Wildfires are devastating to communities throughout the country, but their original purpose was to be helpful. One research facility discovered fires can still burn without taking communities down with them.
In the depths of the forest in southern Oregon, it smells like a smoldering fire. Remnants of the Bootleg Fire are still sensitive to the senses even though it has stopped burning. And now, it's at the forefront of research. Researchers at the Sycan Marsh Preserve, owned and managed by The Nature Conservancy, are testing and studying wildfire activity.
Katie Sauerbrey is the acting fire manager and preserve manager.
“The stand around us that we’re walking through is kind of a model of what forest restoration and trying to create forest resiliency can look like," Sauerbrey explains.
She also fought on the front lines of blazes like the Bootleg Fire. That’s when she says she saw the success of their work in real time.
“The fire went from, in a lot of ways, some of the most extreme fire behavior I’ve witnessed in my fire career," Sauerbrey said. “This kind of rip-roaring fire through the crowns had come across the creek and had burned into an area that we treated with prescribed fire in 2019 and it was now burning on the forest floor and I cheered. I got out of my truck and I was cheering.”
Prescribed burns are set intentionally and under close monitoring for forest management. They reduce the density of forests and clean up the forest floors.
The preserve in Oregon is a living laboratory. Some areas have been treated and others are untouched. The Bootleg Fire is the most recent example of just how crucial those prescribed burns are to this ecosystem.
“If all of a sudden, you’re in a stand like this, where this is all the fuel that the fire has, you’re looking at flame lengths that are going to be this high," Sauerbrey said.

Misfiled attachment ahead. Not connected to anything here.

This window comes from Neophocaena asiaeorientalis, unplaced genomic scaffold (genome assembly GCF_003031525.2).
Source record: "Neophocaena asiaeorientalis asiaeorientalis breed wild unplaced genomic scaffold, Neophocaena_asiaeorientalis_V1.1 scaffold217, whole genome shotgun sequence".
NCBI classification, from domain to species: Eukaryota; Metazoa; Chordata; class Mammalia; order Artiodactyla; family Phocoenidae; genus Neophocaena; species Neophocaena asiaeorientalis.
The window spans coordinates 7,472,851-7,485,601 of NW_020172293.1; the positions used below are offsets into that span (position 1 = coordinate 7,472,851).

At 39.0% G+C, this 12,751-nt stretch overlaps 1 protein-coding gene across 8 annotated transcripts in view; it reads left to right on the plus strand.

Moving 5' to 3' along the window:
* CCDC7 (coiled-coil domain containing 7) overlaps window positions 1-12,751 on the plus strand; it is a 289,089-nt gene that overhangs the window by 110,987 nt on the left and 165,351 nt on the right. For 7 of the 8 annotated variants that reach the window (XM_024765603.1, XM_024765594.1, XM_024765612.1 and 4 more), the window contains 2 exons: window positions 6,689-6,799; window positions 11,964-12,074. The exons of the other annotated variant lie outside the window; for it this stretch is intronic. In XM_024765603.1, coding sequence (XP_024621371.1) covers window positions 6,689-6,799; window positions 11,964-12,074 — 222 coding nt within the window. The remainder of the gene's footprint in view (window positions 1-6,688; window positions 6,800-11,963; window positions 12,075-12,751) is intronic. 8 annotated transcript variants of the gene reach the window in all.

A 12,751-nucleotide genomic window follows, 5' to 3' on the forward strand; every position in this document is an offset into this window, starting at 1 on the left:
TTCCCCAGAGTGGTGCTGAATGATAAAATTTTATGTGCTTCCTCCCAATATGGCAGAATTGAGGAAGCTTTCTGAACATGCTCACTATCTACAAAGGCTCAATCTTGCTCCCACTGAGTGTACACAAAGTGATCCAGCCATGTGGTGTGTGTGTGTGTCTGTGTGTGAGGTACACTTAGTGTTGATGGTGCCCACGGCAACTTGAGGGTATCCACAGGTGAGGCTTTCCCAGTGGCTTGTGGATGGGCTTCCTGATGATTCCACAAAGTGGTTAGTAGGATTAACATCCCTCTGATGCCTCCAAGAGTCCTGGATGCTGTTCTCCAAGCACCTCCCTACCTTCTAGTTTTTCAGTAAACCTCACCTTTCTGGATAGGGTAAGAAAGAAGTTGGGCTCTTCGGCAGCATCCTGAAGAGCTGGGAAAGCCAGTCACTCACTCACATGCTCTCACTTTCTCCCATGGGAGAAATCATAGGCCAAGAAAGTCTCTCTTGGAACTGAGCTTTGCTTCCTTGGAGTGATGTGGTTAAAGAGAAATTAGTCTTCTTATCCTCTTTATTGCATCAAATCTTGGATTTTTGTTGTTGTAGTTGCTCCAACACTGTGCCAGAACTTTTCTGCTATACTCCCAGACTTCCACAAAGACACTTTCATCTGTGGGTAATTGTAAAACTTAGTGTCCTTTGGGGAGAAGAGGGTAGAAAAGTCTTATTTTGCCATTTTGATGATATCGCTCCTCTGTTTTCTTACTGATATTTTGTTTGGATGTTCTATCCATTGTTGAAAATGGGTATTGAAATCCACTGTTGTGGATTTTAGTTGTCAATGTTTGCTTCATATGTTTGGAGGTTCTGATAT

Think of it as putting a lid on a pot of boiling water.
“These forests are used to burning roughly every 13 years, and that acts as that kind of reset switch in the system," Sauerbrey said. “If you put out every fire for 100 years, you’ve missed 10 cycles that should have come through that forest stand.”
Steve Rondeau is the natural resources director for the Klamath Tribes.
“It’s the change in our society that’s creating the change in our environment," Rondeau said. “There was a time when the tribes lived on these lands and managed them and they used fire to do that.”
He, along with fire management officer Roric Padgett, works with The Nature Conservancy on these efforts. Their main goal is to allow Mother Nature to mostly control wildfires, while also protecting communities.
“It’s definitively a gut punch when you look at the areas that are devastated by the fire," Padgett said.
They say if fire suppression efforts don’t change, the devastation will only get worse.
“How many times can we have that happen and still have a forest left?” Padgett said.
Padgett says the answer is not many more. It's why they feel their discoveries made by combining wildfire science with traditional tribal knowledge can be implemented on a much bigger scale.
“Kind of this mechanical thinning followed by prescribed fire, we can do that around communities to create buffers around them so that when we do have those wildfires in the summers, it essentially creates kind of a safe space or a catcher’s mitt so we can hopefully protect those communities," Sauerbrey said.
It’s a solution they say is paramount if we want to save our ecosystem and our communities.